And then you made the transition to directing? 

I started directing because I actually met a producer from Hollywood who had been in a bad street situation. He said he tried to watch some self-defense tutorials on YouTube, but they were all way too hard or technical to understand; so he asked me if I could make a self-defense course for normal people, and if so, he might be interested in investing in it. At the end of the day, the investment didn’t happen, but I had started it, so I decided to see it through anyway funding it on my own. I called it How to Defeat Dudes, and it was a light-hearted, comical self-defense show, based on real experiences I had from bodyguarding and 20 years of fighting. It had a lot of success on YouTube, and amy channel grew by about 1600% in the two years I was doing it regularly. That garnered the interest of YouTube Japan and they ended up funding a script I wrote called Fists of Absinthe: a time slip comedy about a samurai-obsessed American, who drinks Absinthe, and then hallucinates that he’s in ancient Japan and has to defend his Adidas from samurai. They loved it. It got backing from Google and Adidas even promoted everything on social media and gave everybody on my stunt team sneakers. We ended up getting a distribution deal from TBS Digital Distribution in Japan.


It’s very exciting that you have this new film coming out. So, how did you make the transition from Fists of Absinthe to Eastbound Traffic? Where did that idea come from?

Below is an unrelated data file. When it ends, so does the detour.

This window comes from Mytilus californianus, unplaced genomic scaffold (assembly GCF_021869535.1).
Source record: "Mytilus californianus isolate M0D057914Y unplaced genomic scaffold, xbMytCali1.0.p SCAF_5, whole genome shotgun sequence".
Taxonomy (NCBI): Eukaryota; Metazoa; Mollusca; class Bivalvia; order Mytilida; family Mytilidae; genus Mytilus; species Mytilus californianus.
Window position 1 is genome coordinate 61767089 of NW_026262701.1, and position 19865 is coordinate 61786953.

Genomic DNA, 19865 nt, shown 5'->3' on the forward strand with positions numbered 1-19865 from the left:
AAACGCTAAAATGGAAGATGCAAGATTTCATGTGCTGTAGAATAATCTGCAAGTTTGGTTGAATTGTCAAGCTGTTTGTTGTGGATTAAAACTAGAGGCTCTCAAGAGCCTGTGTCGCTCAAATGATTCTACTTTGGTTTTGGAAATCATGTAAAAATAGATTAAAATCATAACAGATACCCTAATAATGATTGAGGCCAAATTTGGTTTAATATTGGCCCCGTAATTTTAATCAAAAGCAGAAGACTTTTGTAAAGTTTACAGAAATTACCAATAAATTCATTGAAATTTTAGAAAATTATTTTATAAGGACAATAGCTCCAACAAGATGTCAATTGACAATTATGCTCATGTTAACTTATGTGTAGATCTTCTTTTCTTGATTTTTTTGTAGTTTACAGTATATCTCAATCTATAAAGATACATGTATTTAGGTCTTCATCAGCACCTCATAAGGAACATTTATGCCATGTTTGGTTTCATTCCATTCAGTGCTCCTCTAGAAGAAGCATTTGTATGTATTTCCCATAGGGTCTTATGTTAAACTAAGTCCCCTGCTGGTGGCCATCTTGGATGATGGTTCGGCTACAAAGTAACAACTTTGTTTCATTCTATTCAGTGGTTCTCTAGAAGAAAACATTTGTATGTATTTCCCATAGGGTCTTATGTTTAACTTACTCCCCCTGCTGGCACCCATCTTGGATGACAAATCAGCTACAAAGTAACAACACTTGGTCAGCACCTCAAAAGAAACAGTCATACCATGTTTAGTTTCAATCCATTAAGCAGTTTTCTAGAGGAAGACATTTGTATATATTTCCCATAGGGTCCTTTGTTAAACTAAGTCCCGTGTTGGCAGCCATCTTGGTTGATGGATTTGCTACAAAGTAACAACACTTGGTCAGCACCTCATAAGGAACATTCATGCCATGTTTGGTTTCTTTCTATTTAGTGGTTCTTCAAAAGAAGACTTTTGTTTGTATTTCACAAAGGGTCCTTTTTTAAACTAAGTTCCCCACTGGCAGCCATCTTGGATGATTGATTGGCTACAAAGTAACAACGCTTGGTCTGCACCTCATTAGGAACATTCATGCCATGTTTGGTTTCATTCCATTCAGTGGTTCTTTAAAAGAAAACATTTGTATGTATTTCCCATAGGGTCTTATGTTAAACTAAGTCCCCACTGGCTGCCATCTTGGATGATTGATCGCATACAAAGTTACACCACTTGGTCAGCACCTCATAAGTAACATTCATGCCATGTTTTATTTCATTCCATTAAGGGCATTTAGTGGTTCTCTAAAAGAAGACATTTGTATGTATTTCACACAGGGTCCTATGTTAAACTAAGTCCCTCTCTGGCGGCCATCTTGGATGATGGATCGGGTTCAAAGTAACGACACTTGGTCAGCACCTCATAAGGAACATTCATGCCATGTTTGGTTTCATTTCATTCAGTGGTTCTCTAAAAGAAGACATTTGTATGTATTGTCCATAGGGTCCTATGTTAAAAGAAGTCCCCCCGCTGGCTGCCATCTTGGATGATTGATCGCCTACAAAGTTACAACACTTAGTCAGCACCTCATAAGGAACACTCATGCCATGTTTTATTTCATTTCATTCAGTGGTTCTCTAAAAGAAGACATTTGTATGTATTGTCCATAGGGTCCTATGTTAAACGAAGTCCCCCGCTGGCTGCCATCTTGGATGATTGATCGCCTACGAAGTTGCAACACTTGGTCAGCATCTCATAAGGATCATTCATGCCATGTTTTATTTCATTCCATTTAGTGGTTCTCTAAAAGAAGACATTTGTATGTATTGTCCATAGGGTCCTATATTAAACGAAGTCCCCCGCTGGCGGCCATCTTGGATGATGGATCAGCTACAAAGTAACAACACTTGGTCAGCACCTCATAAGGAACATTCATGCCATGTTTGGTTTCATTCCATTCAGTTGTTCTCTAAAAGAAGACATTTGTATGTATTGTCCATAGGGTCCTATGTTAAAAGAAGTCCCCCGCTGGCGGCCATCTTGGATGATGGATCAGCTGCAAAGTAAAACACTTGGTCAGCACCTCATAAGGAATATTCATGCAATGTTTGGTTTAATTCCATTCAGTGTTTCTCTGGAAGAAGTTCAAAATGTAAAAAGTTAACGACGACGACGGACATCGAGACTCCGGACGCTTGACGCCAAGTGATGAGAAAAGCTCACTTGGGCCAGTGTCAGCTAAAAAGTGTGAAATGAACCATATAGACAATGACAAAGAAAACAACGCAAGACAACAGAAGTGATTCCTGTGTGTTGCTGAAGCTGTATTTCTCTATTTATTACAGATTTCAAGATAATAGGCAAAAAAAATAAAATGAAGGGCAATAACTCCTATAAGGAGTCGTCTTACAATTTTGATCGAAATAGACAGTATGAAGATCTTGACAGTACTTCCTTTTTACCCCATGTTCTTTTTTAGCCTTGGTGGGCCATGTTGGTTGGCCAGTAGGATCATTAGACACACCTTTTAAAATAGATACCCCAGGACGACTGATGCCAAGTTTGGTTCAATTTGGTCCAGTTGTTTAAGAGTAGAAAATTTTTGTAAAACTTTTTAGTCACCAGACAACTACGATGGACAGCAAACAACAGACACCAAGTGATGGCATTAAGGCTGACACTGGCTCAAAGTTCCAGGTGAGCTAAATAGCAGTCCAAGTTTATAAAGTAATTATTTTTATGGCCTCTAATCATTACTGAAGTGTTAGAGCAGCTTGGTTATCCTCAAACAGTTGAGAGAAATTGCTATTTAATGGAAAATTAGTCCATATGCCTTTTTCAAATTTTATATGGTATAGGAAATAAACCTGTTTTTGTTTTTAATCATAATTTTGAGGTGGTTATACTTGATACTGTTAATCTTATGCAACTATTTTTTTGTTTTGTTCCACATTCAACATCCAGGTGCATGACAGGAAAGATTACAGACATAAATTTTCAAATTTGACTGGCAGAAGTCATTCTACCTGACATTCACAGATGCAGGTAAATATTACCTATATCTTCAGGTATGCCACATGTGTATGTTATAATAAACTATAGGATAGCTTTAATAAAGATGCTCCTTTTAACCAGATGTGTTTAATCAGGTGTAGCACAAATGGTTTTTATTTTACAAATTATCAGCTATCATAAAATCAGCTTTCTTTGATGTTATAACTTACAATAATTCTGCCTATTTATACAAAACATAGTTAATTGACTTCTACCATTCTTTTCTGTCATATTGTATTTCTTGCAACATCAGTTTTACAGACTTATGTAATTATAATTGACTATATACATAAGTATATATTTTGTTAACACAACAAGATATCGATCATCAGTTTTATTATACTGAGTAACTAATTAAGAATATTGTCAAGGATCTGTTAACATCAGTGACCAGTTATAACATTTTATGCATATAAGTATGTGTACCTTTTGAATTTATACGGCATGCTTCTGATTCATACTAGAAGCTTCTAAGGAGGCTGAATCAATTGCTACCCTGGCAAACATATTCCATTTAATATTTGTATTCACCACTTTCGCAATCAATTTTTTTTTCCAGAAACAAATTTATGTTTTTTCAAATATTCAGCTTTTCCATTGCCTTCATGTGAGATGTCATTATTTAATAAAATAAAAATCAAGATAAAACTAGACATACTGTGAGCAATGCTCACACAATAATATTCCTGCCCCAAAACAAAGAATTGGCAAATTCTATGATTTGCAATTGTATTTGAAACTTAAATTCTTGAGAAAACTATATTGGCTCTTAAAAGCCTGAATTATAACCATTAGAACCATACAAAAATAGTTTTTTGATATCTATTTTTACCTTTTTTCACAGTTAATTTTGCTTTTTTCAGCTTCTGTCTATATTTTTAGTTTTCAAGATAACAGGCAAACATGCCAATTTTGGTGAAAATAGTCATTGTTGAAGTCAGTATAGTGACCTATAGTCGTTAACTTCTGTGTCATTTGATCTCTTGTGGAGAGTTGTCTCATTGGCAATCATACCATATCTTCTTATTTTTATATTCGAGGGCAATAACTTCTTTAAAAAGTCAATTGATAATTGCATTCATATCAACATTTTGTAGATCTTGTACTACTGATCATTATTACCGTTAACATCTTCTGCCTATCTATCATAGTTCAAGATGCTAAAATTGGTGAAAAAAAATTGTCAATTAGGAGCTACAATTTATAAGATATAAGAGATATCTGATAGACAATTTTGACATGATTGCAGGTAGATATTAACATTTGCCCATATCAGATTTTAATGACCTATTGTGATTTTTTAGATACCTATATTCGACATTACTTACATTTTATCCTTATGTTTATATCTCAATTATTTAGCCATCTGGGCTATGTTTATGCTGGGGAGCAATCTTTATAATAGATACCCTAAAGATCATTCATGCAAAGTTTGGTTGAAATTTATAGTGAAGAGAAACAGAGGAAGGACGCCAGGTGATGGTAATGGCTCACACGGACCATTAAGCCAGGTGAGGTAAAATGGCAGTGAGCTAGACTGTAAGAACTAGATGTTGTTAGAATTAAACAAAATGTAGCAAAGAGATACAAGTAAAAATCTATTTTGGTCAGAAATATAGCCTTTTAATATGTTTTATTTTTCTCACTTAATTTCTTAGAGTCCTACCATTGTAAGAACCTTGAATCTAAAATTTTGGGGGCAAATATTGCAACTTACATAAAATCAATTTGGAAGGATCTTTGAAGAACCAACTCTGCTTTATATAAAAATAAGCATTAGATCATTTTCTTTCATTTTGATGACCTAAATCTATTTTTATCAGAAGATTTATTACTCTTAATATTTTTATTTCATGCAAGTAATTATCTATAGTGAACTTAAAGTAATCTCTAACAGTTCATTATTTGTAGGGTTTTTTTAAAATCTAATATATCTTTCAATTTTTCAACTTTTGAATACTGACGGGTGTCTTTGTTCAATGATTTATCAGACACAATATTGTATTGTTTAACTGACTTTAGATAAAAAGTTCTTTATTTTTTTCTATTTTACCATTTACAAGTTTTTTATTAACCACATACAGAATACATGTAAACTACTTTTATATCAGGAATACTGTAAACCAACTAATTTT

The reason that I wanted to make Eastbound Traffic was because early on in my career, I needed a job that would allow me to have my day time free so I could focus on getting work, and training. I ended up working as a stripper at this really shady club, and I could see all these women from Southeast Asia and all these women from Eastern Europe that were just being brought in. You never knew anyone’s last name, and at the time, there was no such thing as social media, so sometimes they would just disappear, and you would never know what happened to them. Others would come in with huge bruises and they would never talk about why. Almost all of them would come in fresh-faced and excited for a new life in a foreign country and within a few months would get twisted into dark and bitter people. After witnessing what I witnessed, I always thought that, once I got to a position to do so, I would tell their stories. 


What is the overall vision you have for Eastbound Traffic and your company, Quiet Flame Productions? 

With Eastbound Traffic, I want to bring awareness to this issue. Sex trafficking is something that happens everywhere. Not just in Japan, but where I’m from too, in Detroit, and everywhere else. This is an issue that affects not just CIS women,but trans women, and sadly even children all over the world. I want to show what this does to people and why it’s happening, but through the lens of the film genre that I know best; action. On a larger scale, this is what I believe to be the role of Quiet Flame. My father was a peace activist himself, and I traveled to 33 countries around the world through peace activism and the study of environmental, social and political issues that are having a real impact on people’s lives.

I want to create really intelligent, socially-conscious action films; and I believe, with my background, I can do that, and bring something new and fresh to the film industry.


That sounds like something audiences are really going to gravitate towards. We will go ahead and wrap it up. For our readers who haven’t seen your viral hit film “Fists of Absinthe”, where can they view that?

As our distribution deal was only for the Japanese domestic market, and Youtube was the co-producer, we had permission to release it internationally on Youtube and also on Amazon Prime. It’s a light-hearted film and if you want to see a drunken Samurai action comedy movie it’s definitely worth your time to check out.